When I was young, I had a bad habit of buying games blindly. In the days before Amazon was king, you usually just had to grab whatever you could find in stores. I didn’t have a high-end computer, so that made finding titles for PC even harder than usual. More than once I made the mistake of grabbing something like Giants: Citizen Kabuto that my meager computer couldn’t hope to run. However, I did end up discovering a lot of games that way that I might not have played otherwise. One of them was Star Wars: Rebellion.
Star Wars: Rebellion (Star Wars: Supremacy in the UK and Ireland) went against the grain of what was popular upon its release in 1998. When it came to real-time strategy, StarCraft and Age of Empires were the rulers of the roost, and favored quick, decisive unit movements and a tactical mindset. Star Wars: Rebellion is almost the exact opposite of those two games. It was developed by a studio called Coolhand Interactive, which is a bit of a mystery. As far as I can tell, the only game Coolhand Interactive ever made was Star Wars: Rebellion, and there’s no real history of the company to be found readily on the internet.
Although it’s an RTS, Star Wars: Rebellion’s interface reminds me more of a 4X turn-based strategy title. Instead of a battlefield view, you’re presented with a map of the Star Wars galaxy which you could customize to hold either 10, 15, or 20 sectors. Each sector contains some planets which in turn hold mines, refineries, and factories. Each world has its own diplomatic rating which can be influenced both by the diplomatic leanings of other planets in the system and diplomats from either the Empire or the Rebel Alliance.
Both the Empire and Rebellion always start with a few major characters. If you’re playing as the Empire, you’ll have Darth Vader and the Emperor. If you choose to be the Rebel Alliance, you’ll start with Mon Mothma, Luke Skywalker, Han Solo, and Leia Organa. With your named characters you can take on missions like diplomacy and recruitment (which gives you another named character if successful). You can also train troops that can be used to garrison or take over planets and build starships to wage war and blockade systems.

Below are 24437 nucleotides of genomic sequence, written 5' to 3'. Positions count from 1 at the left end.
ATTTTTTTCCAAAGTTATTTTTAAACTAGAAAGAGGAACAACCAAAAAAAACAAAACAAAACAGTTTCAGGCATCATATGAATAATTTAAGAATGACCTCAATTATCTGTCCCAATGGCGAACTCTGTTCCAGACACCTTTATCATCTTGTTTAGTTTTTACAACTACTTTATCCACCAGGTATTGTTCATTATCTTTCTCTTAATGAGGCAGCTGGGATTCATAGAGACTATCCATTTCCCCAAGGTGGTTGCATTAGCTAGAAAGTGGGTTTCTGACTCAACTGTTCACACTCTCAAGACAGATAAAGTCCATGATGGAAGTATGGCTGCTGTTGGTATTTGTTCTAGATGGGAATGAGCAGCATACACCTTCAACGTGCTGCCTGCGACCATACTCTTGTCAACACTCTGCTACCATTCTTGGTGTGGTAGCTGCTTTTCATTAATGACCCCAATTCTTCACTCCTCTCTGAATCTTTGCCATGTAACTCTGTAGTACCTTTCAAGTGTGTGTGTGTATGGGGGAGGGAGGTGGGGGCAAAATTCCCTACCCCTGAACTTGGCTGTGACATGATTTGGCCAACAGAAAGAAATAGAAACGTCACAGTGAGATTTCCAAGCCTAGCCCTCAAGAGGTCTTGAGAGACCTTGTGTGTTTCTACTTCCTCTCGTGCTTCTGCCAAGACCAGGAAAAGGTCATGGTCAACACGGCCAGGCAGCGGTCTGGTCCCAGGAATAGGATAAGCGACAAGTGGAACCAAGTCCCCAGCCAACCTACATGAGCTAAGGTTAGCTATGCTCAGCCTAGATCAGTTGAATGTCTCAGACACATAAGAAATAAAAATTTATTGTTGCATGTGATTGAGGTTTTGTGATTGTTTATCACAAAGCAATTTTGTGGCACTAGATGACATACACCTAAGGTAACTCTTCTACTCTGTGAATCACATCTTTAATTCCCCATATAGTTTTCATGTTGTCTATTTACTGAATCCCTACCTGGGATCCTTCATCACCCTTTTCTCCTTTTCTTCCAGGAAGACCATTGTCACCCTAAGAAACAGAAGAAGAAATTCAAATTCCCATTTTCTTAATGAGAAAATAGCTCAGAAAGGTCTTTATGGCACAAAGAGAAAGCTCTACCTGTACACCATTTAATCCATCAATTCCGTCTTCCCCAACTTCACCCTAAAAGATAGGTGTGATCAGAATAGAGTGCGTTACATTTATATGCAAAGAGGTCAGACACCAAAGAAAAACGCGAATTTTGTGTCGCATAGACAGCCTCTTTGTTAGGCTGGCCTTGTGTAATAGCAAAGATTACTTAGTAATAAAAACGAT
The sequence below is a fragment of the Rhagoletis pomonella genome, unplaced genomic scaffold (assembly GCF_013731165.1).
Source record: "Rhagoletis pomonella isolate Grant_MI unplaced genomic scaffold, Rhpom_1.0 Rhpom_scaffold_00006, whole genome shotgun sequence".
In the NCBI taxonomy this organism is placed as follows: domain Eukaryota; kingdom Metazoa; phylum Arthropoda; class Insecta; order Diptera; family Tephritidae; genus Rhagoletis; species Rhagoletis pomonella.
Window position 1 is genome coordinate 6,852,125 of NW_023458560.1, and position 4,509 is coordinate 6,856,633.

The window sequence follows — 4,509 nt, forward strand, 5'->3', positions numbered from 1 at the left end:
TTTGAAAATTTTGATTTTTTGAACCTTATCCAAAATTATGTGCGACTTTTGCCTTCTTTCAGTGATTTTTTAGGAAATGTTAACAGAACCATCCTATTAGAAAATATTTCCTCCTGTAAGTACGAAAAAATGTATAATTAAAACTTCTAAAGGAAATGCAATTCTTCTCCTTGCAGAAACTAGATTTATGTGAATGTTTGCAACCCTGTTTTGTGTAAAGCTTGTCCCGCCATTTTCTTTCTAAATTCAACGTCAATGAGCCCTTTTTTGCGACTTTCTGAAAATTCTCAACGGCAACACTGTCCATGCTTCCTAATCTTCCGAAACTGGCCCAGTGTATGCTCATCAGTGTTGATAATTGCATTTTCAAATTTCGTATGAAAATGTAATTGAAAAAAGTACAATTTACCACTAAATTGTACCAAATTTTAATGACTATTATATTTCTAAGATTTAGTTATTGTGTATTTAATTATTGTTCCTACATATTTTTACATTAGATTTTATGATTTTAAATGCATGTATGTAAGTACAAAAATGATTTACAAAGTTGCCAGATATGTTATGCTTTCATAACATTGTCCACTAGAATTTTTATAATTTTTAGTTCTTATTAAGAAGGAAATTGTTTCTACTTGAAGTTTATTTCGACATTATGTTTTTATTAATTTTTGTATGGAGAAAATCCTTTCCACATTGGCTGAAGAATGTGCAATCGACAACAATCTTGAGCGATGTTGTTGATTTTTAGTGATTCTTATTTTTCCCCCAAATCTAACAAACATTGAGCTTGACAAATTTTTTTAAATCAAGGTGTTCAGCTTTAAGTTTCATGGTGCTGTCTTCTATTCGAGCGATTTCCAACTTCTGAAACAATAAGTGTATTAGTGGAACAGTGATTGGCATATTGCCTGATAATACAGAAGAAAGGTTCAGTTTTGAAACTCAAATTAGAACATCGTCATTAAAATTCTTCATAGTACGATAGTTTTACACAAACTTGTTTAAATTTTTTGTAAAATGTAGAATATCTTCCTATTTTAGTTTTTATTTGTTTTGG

One of the most interesting facets of the game is the interactions between the named characters. Though you won’t get dialog or cutscenes when events occur to you or your enemy’s characters, there’s a lot of exciting tactics you can use with them. You can plan assassination, kidnapping or sabotage missions (though these can be done with less success using specialized troopers), spy on your enemy, and if your character is force sensitive, you can train during special events in-game.
Despite how much I like Star Wars: Rebellion though, it does have its flaws. Ground battles end up being a matter of who has more troops in the end, and they auto-resolve so there’s no strategic element. You can view starship battles, but the selection of orders you can choose are very limited.
The objective of the game is to capture the opposing side’s headquarters (Coruscant for the Empire and a mobile HQ for the Alliance), and kidnap either Darth Vader and Palpatine or Luke Skywalker and Mon Mothma (there is also an option to limit the objective to just capturing the opposing HQ). A double-edged sword is that many elements of the game are randomized when you begin. So while two games will never be the same, there’s no option to make the galactic map reflect the real Star Wars universe.
Star Wars: Rebellion is available on Steam and GOG, and it works just fine on modern PCs. There are also some mods available that help with balancing, improve the AI, and swap the hideous (even for 1998) ship models out for some better-looking ones. Because it’s mostly menus and text, the game has aged reasonably well graphically, and the gameplay still holds a unique allure that you can’t find anywhere else. If you like real-time strategy and Star Wars (especially if you were a fan of Empire at War) this game is definitely worth keeping in mind.